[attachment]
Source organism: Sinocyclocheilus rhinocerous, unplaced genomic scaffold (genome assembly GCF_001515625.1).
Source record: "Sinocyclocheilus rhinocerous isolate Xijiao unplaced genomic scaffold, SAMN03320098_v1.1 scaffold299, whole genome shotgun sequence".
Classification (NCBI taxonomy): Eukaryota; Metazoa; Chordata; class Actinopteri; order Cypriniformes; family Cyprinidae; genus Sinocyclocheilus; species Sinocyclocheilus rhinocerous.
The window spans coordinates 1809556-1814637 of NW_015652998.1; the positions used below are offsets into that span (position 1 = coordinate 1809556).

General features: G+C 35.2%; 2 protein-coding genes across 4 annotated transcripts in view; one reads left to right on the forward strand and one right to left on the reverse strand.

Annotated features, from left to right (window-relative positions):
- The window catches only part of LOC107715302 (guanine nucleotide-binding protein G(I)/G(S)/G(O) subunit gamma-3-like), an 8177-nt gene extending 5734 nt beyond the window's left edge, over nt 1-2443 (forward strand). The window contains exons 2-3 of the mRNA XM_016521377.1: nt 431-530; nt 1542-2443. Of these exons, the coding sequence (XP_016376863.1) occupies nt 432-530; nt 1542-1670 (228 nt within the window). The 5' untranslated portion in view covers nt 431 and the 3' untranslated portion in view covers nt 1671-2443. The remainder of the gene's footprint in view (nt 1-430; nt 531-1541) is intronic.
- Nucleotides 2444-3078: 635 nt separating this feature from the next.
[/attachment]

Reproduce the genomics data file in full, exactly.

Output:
Source organism: Sinocyclocheilus rhinocerous, unplaced genomic scaffold (genome assembly GCF_001515625.1).
Source record: "Sinocyclocheilus rhinocerous isolate Xijiao unplaced genomic scaffold, SAMN03320098_v1.1 scaffold299, whole genome shotgun sequence".
Classification (NCBI taxonomy): Eukaryota; Metazoa; Chordata; class Actinopteri; order Cypriniformes; family Cyprinidae; genus Sinocyclocheilus; species Sinocyclocheilus rhinocerous.
The window spans coordinates 1809556-1814637 of NW_015652998.1; the positions used below are offsets into that span (position 1 = coordinate 1809556).

General features: G+C 35.2%; 2 protein-coding genes across 4 annotated transcripts in view; one reads left to right on the forward strand and one right to left on the reverse strand.

Annotated features, from left to right (window-relative positions):
- The window catches only part of LOC107715302 (guanine nucleotide-binding protein G(I)/G(S)/G(O) subunit gamma-3-like), an 8177-nt gene extending 5734 nt beyond the window's left edge, over nt 1-2443 (forward strand). The window contains exons 2-3 of the mRNA XM_016521377.1: nt 431-530; nt 1542-2443. Of these exons, the coding sequence (XP_016376863.1) occupies nt 432-530; nt 1542-1670 (228 nt within the window). The 5' untranslated portion in view covers nt 431 and the 3' untranslated portion in view covers nt 1671-2443. The remainder of the gene's footprint in view (nt 1-430; nt 531-1541) is intronic.
- Nucleotides 2444-3078: 635 nt separating this feature from the next.